I also enjoyed the opportunity yesterday to talk with a number of representatives from the agriculture and resource sectors, including some of the millers and growers at the Victoria Mill up in Ingham which has been operating for over 100 years. It was a very valuable chance to spend some time with Bob and Joe and really get a feel for the economy up there and how we ensure it grows sustainably well into the future.
Earlier this week nine of Australia's leading superannuation funds and funds' management organisations announced plans to form a new industry panel dedicated to pursuing certainty around carbon pricing. The new panel will include financial institutions like AMP Capital Investors and Australian Super, with more than $350 billion in funds under management. Mark Lazberger, CEO of Colonial First State Global Asset Management said that the current uncertainty surrounding carbon pricing was hindering investment decision-making across both emissions intensive and low-emissions infrastructure. In a speech to the Australian Industry Group this week, the Prime Minister explained that the uncertainty, which is contributing to an investment freeze, is beginning to put further upward pressure on electricity prices. These concerns were also echoed by Origin Energy Chairman, Kevin McCann AM, who said at his address to the company's Annual General Meeting on Friday: "…without a carbon price, Australia risks locking in a higher cost, higher emissions electricity system for the future than we need to."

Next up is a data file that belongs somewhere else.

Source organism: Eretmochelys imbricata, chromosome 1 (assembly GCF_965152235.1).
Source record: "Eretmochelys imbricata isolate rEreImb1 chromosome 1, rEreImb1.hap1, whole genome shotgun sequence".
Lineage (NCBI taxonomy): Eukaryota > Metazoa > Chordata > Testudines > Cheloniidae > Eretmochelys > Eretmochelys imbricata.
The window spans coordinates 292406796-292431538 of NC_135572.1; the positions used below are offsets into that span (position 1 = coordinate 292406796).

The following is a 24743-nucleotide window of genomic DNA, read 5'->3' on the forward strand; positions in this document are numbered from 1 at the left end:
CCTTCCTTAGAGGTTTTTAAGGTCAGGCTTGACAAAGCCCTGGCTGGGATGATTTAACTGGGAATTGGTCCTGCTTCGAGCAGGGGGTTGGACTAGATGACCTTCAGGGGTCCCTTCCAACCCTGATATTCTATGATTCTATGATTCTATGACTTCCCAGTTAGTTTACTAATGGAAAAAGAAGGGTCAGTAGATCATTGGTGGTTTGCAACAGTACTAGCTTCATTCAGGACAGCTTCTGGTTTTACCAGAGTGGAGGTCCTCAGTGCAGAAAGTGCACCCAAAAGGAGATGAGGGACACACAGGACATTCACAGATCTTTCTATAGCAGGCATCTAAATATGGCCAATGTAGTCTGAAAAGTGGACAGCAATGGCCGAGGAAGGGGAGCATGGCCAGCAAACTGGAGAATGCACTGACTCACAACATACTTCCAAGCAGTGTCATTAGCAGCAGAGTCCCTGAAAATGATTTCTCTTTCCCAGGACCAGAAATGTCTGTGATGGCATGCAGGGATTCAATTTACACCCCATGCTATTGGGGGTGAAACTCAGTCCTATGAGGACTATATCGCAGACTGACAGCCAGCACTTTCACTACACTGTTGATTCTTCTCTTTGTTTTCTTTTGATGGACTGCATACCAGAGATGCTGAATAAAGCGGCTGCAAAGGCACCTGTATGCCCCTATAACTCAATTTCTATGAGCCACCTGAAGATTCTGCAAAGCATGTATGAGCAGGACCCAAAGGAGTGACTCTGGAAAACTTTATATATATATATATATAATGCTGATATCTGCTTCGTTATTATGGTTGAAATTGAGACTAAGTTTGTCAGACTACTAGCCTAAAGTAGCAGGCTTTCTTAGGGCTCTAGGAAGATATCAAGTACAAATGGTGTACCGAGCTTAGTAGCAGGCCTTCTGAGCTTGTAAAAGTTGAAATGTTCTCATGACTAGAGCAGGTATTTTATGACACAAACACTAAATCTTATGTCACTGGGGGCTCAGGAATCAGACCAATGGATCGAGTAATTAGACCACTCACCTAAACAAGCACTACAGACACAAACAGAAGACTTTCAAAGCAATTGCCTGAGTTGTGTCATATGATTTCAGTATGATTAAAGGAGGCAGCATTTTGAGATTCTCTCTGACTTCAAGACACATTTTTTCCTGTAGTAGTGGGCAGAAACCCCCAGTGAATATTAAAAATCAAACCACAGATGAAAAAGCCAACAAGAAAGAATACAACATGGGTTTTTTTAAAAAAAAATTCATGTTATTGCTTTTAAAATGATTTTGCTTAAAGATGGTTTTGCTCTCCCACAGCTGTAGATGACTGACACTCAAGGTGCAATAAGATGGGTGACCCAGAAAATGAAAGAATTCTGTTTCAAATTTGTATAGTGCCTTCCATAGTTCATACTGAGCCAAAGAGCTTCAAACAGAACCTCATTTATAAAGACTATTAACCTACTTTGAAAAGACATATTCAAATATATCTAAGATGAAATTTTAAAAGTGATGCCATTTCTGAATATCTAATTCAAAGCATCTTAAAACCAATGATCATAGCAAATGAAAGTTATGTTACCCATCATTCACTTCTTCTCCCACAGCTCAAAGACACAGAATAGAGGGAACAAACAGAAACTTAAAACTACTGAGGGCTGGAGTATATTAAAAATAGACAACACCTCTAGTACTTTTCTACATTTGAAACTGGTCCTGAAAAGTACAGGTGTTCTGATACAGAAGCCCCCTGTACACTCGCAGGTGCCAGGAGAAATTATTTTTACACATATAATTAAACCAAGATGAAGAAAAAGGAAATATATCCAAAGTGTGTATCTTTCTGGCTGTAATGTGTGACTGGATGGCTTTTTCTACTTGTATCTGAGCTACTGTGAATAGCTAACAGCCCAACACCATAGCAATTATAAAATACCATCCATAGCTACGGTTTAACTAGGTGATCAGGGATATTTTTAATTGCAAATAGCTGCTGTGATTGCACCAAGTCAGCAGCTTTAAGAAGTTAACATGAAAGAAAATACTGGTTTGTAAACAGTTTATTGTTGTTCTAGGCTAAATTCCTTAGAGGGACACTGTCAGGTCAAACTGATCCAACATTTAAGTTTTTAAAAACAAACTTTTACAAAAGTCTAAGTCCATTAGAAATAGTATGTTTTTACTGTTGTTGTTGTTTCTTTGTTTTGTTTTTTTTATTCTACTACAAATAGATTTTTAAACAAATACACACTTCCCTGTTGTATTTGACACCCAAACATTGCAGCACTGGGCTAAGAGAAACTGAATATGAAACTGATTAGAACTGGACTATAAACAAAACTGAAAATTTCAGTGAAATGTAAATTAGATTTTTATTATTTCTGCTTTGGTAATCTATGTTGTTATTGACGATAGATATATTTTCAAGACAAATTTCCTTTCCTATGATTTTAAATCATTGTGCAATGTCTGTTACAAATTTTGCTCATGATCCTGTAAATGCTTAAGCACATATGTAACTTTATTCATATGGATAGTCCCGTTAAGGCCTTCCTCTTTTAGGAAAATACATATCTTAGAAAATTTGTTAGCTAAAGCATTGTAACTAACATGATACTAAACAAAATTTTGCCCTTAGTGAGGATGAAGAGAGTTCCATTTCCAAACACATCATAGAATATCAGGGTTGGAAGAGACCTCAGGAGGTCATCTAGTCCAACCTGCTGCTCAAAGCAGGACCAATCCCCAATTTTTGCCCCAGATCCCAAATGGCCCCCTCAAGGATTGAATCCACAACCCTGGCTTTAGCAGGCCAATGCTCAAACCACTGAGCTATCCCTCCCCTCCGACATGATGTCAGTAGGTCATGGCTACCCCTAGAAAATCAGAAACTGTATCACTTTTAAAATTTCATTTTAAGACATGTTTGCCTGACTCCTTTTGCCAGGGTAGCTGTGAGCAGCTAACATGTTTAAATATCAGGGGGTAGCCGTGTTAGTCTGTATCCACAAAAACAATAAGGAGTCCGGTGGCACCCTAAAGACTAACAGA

The Consumer price index figures released on Wednesday showed that both headline and underlying inflation continued to moderate through the year. It was really encouraging to see underlying inflation was 2.4 per cent through the year to the September quarter – the lowest rate since December 2005. CPI inflation fell to 2.8 per cent through the year to the September quarter 2010, from 3.1 per cent in the year to the June quarter. The main contributors to the September quarter's inflation outcome of 0.7 per cent were price increases in housing components, largely driven by utilities. Other key contributors were alcohol and tobacco, household contents and services, and recreation.
Despite this positive outcome, we understand that many Australians still face financial pressures. That's why we're so focused on lifting the productive capacity of our economy through investments in skills, education, infrastructure and economic reform, so we can enjoy strong growth with low inflation well into the future.